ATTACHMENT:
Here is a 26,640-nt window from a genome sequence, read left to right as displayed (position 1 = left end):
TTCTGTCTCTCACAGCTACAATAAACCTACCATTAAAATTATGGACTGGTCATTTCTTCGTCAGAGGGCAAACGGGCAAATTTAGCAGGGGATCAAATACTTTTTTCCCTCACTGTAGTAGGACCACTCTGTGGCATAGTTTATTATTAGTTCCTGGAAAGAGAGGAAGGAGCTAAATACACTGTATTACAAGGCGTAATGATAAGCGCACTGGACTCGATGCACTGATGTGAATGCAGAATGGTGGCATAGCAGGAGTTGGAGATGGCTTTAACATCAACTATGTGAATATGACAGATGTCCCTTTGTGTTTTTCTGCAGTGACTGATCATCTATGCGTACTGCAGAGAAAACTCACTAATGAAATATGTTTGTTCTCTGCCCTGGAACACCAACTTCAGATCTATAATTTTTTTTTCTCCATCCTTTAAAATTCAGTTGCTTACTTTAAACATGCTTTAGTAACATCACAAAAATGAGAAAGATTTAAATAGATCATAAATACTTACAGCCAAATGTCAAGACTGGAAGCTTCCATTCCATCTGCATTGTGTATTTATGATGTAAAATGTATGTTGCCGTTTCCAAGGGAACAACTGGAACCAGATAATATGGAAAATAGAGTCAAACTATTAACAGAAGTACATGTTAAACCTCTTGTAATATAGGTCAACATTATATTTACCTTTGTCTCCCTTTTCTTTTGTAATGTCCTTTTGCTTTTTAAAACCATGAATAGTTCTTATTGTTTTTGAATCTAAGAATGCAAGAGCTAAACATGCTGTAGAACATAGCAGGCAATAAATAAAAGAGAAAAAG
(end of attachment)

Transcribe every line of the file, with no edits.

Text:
Here is a 26,640-nt window from a genome sequence, read left to right as displayed (position 1 = left end):
TTCTGTCTCTCACAGCTACAATAAACCTACCATTAAAATTATGGACTGGTCATTTCTTCGTCAGAGGGCAAACGGGCAAATTTAGCAGGGGATCAAATACTTTTTTCCCTCACTGTAGTAGGACCACTCTGTGGCATAGTTTATTATTAGTTCCTGGAAAGAGAGGAAGGAGCTAAATACACTGTATTACAAGGCGTAATGATAAGCGCACTGGACTCGATGCACTGATGTGAATGCAGAATGGTGGCATAGCAGGAGTTGGAGATGGCTTTAACATCAACTATGTGAATATGACAGATGTCCCTTTGTGTTTTTCTGCAGTGACTGATCATCTATGCGTACTGCAGAGAAAACTCACTAATGAAATATGTTTGTTCTCTGCCCTGGAACACCAACTTCAGATCTATAATTTTTTTTTCTCCATCCTTTAAAATTCAGTTGCTTACTTTAAACATGCTTTAGTAACATCACAAAAATGAGAAAGATTTAAATAGATCATAAATACTTACAGCCAAATGTCAAGACTGGAAGCTTCCATTCCATCTGCATTGTGTATTTATGATGTAAAATGTATGTTGCCGTTTCCAAGGGAACAACTGGAACCAGATAATATGGAAAATAGAGTCAAACTATTAACAGAAGTACATGTTAAACCTCTTGTAATATAGGTCAACATTATATTTACCTTTGTCTCCCTTTTCTTTTGTAATGTCCTTTTGCTTTTTAAAACCATGAATAGTTCTTATTGTTTTTGAATCTAAGAATGCAAGAGCTAAACATGCTGTAGAACATAGCAGGCAATAAATAAAAGAGAAAAAG